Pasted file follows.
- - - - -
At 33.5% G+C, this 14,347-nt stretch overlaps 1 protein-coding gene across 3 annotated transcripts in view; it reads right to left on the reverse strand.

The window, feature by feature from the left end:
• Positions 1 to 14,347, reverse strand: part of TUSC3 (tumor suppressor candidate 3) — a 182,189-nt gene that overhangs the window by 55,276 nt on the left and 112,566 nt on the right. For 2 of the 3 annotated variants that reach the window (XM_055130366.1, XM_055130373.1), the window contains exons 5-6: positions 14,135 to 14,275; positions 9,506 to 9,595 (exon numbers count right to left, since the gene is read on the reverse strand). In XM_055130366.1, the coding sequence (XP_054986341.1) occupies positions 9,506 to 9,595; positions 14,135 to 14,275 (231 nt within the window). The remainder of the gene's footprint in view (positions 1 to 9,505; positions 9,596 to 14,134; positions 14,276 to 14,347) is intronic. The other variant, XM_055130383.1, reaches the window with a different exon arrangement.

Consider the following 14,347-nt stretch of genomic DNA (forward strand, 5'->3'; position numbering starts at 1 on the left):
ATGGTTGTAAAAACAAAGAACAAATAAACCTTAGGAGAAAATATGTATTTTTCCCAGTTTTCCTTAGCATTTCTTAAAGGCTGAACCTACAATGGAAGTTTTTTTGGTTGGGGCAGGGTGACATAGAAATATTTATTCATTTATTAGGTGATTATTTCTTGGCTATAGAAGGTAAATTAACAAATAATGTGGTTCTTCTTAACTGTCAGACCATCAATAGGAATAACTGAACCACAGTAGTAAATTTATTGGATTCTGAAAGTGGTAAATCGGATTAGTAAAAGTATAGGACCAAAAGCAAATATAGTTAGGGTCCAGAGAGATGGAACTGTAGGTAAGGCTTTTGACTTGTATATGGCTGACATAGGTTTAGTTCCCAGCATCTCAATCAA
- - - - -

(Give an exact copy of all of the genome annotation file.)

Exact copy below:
At 33.5% G+C, this 14,347-nt stretch overlaps 1 protein-coding gene across 3 annotated transcripts in view; it reads right to left on the reverse strand.

The window, feature by feature from the left end:
• Positions 1 to 14,347, reverse strand: part of TUSC3 (tumor suppressor candidate 3) — a 182,189-nt gene that overhangs the window by 55,276 nt on the left and 112,566 nt on the right. For 2 of the 3 annotated variants that reach the window (XM_055130366.1, XM_055130373.1), the window contains exons 5-6: positions 14,135 to 14,275; positions 9,506 to 9,595 (exon numbers count right to left, since the gene is read on the reverse strand). In XM_055130366.1, the coding sequence (XP_054986341.1) occupies positions 9,506 to 9,595; positions 14,135 to 14,275 (231 nt within the window). The remainder of the gene's footprint in view (positions 1 to 9,505; positions 9,596 to 14,134; positions 14,276 to 14,347) is intronic. The other variant, XM_055130383.1, reaches the window with a different exon arrangement.

Consider the following 14,347-nt stretch of genomic DNA (forward strand, 5'->3'; position numbering starts at 1 on the left):
ATGGTTGTAAAAACAAAGAACAAATAAACCTTAGGAGAAAATATGTATTTTTCCCAGTTTTCCTTAGCATTTCTTAAAGGCTGAACCTACAATGGAAGTTTTTTTGGTTGGGGCAGGGTGACATAGAAATATTTATTCATTTATTAGGTGATTATTTCTTGGCTATAGAAGGTAAATTAACAAATAATGTGGTTCTTCTTAACTGTCAGACCATCAATAGGAATAACTGAACCACAGTAGTAAATTTATTGGATTCTGAAAGTGGTAAATCGGATTAGTAAAAGTATAGGACCAAAAGCAAATATAGTTAGGGTCCAGAGAGATGGAACTGTAGGTAAGGCTTTTGACTTGTATATGGCTGACATAGGTTTAGTTCCCAGCATCTCAATCAA